Be strong enough to stand alone
Be smart enough to know when you need help.
Be brave enough to ask.

  Why Shakespeare was Wrong

In the pantheon of great authors, William Shakespeare stands alone. The insights expressed via his plays’ characters dwarf the efforts of all other authors. Indeed, it is difficult to imagine how a single writer could produce such a trove of wisdom and contribution.

But nobody’s perfect – not even The Bard. The issue that today’s newsletter takes exception to is found in Hamlet via the words of Polonius. While Shakespeare’s character later speaks to the need for introspection with the words, “To thine self be true,” he earlier exhorts others with the puzzling counsel, “Neither a borrower nor a lender be.”

I agree with Polonius on the topic of remaining true to oneself, but what’s wrong with borrowing and lending? The answer: NOTHING!!!

The psychologist, William Glasser, addresses this issue with greater clarity than does W, S.  Dr. Glasser lays out a roadmap for a successful and productive life with his pathways to “positive addictions.” Contrary to the popular notion that addictions always involve negative conduct, Glasser postulates that the best synonym for the term “addiction” is “need.” He observes that those who are addicted to alcohol, drugs, gambling and other negative behaviors are doomed to an unhappy and unproductive life. They, sadly, need their self-destructive substances and habits. In contrast, Glasser asserts that happy and successful people need to engage in certain positive habits. Among these is the healthy need to give and receive love.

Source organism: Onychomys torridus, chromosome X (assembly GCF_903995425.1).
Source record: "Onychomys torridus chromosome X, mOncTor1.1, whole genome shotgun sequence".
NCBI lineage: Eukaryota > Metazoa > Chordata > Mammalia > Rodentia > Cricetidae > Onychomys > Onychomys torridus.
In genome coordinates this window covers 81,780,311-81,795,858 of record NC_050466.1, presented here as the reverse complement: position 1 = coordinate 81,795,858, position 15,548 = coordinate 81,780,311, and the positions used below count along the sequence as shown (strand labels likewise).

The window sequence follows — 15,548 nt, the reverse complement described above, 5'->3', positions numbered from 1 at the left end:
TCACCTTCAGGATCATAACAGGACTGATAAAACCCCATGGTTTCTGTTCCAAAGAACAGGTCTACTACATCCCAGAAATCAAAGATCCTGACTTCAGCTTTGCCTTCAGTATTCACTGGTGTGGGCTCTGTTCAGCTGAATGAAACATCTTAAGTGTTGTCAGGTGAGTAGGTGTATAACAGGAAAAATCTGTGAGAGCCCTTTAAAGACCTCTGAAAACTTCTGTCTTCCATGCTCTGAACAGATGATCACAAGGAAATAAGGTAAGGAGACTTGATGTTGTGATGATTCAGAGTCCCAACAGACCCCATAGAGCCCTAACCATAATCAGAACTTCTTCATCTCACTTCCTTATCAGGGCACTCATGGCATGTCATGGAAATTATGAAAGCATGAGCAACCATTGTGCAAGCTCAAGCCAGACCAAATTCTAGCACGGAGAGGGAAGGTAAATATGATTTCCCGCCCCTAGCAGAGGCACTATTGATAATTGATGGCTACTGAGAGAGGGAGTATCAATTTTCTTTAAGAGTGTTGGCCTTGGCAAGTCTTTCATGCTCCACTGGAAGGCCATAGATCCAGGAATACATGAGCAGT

So let’s go back to Shakespeare and his mouthpiece, Polonius. I believe that “giving love” in all its forms is a form of “lending.” We extend caring, support, and resources to others for their benefit as well as our own. Conversely, Glasser instructs that “receiving love” is equally important and is analogous to “borrowing” support and assistance from those close to us.

Of the two, more kind and good people seem more comfortable as “givers.” They are always willing, if you will, to “lend a hand.” But there are times when they deny their friends and associates the opportunity to feel good about themselves by refusing to accept a kindness or offer of assistance.

So which of these two virtues, these “positive addictions” of giving and receiving love, are you best at? Which of the two are you reluctant to exhibit?

Toady’s homework: Work on the weaker of these two positive addictions. You’ll reward yourself, and others, with your new focus.

Because we idealize GIVING so much, we ignore the ability, blessing and duty to RECEIVE. Aumrivani